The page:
Sunday, October 24, 2010

Infertility of Indian Establishment

The man who gave the world in vitro fertilisation (IVF) has been awarded this year's Nobel Prize in physiology or medicine. Dr. Robert Edwards (85) was named winner of the Nobel Prize for Medicine on October 4, 2010 for his work, which has helped millions of couples around the world have children, popularly known as test tube babies.

“His contribution represents a milestone in the development of modern medicine,” said the Nobel Assembly at the Karolinska Institute, Stockholm, which selects the Nobel Prize winner for Medicine. "This discovery represents a monumental medical advance that can truly be said to confer the 'greatest benefit to mankind'," it continues. "Human IVF has radically changed the field of reproductive medicine."
Robert Edwards and his obstetrician colleague Patrick Steptoe, who died in 1988, announced the birth of Louise Brown, the first IVF baby, on 25 July 1978. Since then, 4 million babies have been born thanks to IVF, and the method has become routine worldwide, accounting for 2 to 3 per cent of all births. Infertility affects one in 10 couples worldwide, of whom an estimated 19-20 million live in India, according to the World Health Organization.

Yet at the time, Edwards and Steptoe had to fight widespread hostility. Throughout their quest to develop IVF they faced opposition from religious leaders who expressed moral outrage, from politicians keen to reduce the world's population, and from scientists who warned that the technique would be unsafe. Their request for key funding was denied by the UK's Medical Research Council, and only succeeded thanks to a rich donor whose identity remains a secret.
India’s Unsung Hero

This is the time to remember the bureaucratic catastrophe that has ultimately caused robbing of the credit, due to Indian researcher Dr. Subhash Mukhopadhyay, of concurrently working on similar project which ended successfully. Indian scientist had a rightful claim of a share in this Nobel Prize but, instead, he ultimately committed suicide when he failed to convince his colleagues and an inept authority sponsored enquiry board of his achievement.

Dr. Subhash Mukhopadhyay created history when he became the first physician in India (and second in the world) to perform the In vitro fertilization resulting in a test tube baby "Durga" (alias Kanupriya Agarwal) on October 3, 1978, just 67 days after Marie Louise Brown. In this research Mukhopadhyay was assisted by Sumit Mukherjee and S.K. Bhattacharya. As their efforts were concurrent, Dr. Mukhopadhyay definitely deserved the credit for the original success of IVF techniques together with Dr. Robert G Edwards and Dr. Patrick Steptoe. Instead this historic and pioneering feat was mired in controversy generated by jealous professional contemporaries and ignorant and inept bureaucrats in India.

IVF - Cure for Infertility

Dr Mukhopadhyay and Dr Edwards started working on infertility related issue in the 1950s and 1960s respectively. Their aim from the outset was to find a way of fertilising human eggs outside the body then returning them to the womb. However, it is now known that Dr. Mukhopadhyay, on the one hand used much advance technique of fertilization and much simpler technique of ovum removal. It was necessitated due to very rudimentary facilities and support he had from other advanced techniques, which was not prevalent in India at that time.

In his research Dr. Edwards had joined forces with Patrick Steptoe, who had pioneered the technique of laparoscopy in the UK and Steptoe's "keyhole surgery" technique made it possible to extract mature eggs from a woman's ovary. At first they observed the evolution and development of the Ovum for a long span of time and then collected it through a small incision. Ovum thus collected is then fertilized by sperm on a small disc. When it forms into an embryo scientists placed it into the womb. But Mukhopadhyay, without any access to Laparoscopy specialist, collected ovum by performing a small operation in the vagina. He increased the number of ovum collected by using a hormone and developed embryo. Lastly, he placed it in the womb.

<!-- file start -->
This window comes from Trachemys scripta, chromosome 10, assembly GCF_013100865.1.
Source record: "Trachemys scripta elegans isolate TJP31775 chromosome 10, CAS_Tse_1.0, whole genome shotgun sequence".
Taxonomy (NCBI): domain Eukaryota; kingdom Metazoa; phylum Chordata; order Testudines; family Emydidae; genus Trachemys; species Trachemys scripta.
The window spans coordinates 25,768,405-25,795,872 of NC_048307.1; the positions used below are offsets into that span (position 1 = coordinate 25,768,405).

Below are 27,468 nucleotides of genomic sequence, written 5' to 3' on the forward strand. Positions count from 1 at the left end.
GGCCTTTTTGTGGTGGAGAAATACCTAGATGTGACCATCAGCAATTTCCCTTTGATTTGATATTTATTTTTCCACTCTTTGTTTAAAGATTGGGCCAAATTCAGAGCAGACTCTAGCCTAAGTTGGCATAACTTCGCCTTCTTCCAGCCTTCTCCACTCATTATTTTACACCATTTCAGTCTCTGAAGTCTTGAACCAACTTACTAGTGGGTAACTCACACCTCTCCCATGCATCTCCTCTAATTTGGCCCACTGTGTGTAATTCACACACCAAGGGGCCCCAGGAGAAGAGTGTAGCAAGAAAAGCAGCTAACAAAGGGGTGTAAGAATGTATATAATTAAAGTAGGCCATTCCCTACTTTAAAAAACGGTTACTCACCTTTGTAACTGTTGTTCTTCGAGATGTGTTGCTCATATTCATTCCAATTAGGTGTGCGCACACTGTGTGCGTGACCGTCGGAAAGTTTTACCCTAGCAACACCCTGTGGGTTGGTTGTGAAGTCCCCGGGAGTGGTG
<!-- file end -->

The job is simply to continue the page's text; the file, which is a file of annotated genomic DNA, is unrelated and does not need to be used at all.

Edwards and Steptoe relied on the woman's natural menstrual cycle to get the eggs to mature, whereas Dr. Mukhopadhyay’s used Ovarian Stimulation technique using certain hormones. Today ovarian hyper stimulation is the standard procedure for all women subjected to IVF not natural menstruation cycle followed by Dr. Edwards. It is noteworthy that Mukhopadhyay was far ahead of his time in successfully using an ovarian stimulation protocol before anyone else in the world had thought of doing so. Dr. Mukhopadhyay also used cryogenic preservation of Embryo at very low temperature, a technique which has now become standard procedure.
End of Experiment

Unfortunately, immediately after this historic success, Dr. Subhash Mukhopadhyaya started facing social ostracization, bureaucratic negligence, reprimand and insult instead of recognition from the state government and refusal of the Government of India to allow him to attend international conferences. Frustrated and in failing health, Mukhopadhyay killed himself on June 19, 1981.

Dr. Subhash Mukhopadhyay’s effort was not initially accepted as an IVF procedure frivolously sighting lack of scientific documentation. In November 1978, an ‘expert committee’ was appointed by the Government of West Bengal under the medical association to decide over the fate of a convict named Dr. Subhas Mukhopahyay. His charges were, one, he claimed to be the architect of first human test tube baby named Durga (3 October 1978). Secondly, he announced the report to the media before being cleared off by the Government bureaucrats. Thirdly, he made this impossible possible with few general apparatus and a refrigerator in his small southern avenue flat while others cannot even think of it, although, having all the expensive resources in their hand. Fourth and most important allegation, he never let his head down by the Government Bureaucrats and his straightforwardness always attracted jealousy out of his peers. The expert committee was presided over by a Radio physicist and it was composed of a gynecologist, a psychologist, a physicist and a neurologist. None of them were having any knowledge about modern reproductive technology. “Where did you keep these embryos?” Mukhopahdhyay said “…in sealed ampoules.” Then he asked again “How did you seal an ampoule?” Speechless Mukhopadhyay could only utter “pardon?” From here started a questioning and counter questioning session which need not to be mentioned was utterly meaningless. “Oh! Embryos do not die while sealing?” there were people who never saw embryos in the entire span of their lifetime.